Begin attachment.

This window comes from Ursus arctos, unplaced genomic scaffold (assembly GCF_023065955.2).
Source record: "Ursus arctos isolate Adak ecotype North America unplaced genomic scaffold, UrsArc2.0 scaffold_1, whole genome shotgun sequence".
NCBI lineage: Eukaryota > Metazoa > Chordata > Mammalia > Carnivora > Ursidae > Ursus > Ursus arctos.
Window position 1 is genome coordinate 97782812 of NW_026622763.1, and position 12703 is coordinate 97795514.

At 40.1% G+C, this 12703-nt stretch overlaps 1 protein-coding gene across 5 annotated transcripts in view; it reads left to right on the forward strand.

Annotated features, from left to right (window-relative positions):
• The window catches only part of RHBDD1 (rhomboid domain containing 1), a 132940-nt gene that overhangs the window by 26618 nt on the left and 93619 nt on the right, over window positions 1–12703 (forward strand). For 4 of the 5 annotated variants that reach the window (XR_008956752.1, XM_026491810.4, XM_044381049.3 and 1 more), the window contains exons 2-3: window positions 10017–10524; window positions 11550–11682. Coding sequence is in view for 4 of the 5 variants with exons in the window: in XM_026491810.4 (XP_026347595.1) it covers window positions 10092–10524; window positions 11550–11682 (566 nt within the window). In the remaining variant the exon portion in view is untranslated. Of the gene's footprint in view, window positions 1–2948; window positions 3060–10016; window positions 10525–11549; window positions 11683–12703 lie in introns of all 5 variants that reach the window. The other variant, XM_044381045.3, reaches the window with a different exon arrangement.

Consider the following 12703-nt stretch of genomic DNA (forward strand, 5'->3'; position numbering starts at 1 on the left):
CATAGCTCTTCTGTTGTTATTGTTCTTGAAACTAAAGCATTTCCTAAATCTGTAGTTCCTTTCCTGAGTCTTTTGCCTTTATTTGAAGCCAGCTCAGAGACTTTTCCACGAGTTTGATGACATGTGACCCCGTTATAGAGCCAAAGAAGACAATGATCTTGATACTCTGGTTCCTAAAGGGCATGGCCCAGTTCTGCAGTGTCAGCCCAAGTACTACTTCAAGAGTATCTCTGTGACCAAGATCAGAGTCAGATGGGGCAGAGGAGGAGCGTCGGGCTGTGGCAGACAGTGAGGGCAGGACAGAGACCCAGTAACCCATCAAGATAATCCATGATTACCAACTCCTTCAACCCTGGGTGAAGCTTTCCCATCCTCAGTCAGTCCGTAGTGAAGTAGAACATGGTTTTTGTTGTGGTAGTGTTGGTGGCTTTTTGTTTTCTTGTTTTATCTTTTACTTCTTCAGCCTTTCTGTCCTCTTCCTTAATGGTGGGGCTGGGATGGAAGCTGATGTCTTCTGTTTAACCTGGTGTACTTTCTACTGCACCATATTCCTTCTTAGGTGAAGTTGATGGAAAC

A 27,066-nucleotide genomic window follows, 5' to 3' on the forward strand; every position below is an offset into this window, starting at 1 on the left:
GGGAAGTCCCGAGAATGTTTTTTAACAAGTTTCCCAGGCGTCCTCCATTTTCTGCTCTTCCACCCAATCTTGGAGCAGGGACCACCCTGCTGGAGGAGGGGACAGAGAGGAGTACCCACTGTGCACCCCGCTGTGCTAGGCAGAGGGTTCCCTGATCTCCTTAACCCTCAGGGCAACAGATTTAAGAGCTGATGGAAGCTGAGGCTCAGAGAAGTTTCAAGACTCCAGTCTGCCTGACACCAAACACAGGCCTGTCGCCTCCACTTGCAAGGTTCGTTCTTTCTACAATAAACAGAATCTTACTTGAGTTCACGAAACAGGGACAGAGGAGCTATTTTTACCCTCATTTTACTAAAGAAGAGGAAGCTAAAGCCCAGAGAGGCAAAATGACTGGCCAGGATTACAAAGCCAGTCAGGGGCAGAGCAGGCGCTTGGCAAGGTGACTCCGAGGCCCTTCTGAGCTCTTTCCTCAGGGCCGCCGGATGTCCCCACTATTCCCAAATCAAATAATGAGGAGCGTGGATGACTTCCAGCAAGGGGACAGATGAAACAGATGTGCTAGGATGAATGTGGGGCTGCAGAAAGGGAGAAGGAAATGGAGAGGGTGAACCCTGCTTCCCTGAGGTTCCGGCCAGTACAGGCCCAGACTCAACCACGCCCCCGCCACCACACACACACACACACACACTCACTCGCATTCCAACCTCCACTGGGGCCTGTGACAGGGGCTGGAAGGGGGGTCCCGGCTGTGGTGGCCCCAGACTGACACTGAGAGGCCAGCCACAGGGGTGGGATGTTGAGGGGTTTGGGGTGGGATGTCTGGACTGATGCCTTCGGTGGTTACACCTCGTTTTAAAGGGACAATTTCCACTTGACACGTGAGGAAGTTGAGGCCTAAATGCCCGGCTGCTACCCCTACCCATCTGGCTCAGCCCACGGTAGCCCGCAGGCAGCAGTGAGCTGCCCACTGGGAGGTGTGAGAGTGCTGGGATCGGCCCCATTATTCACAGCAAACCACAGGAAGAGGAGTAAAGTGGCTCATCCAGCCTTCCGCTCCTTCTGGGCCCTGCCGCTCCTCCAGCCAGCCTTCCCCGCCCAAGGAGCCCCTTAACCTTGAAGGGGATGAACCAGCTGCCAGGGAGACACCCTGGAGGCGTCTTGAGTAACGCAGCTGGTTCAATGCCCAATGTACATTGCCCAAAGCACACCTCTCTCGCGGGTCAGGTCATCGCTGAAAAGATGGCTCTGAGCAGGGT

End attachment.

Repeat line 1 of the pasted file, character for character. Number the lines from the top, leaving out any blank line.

This window comes from Ursus arctos, unplaced genomic scaffold (assembly GCF_023065955.2).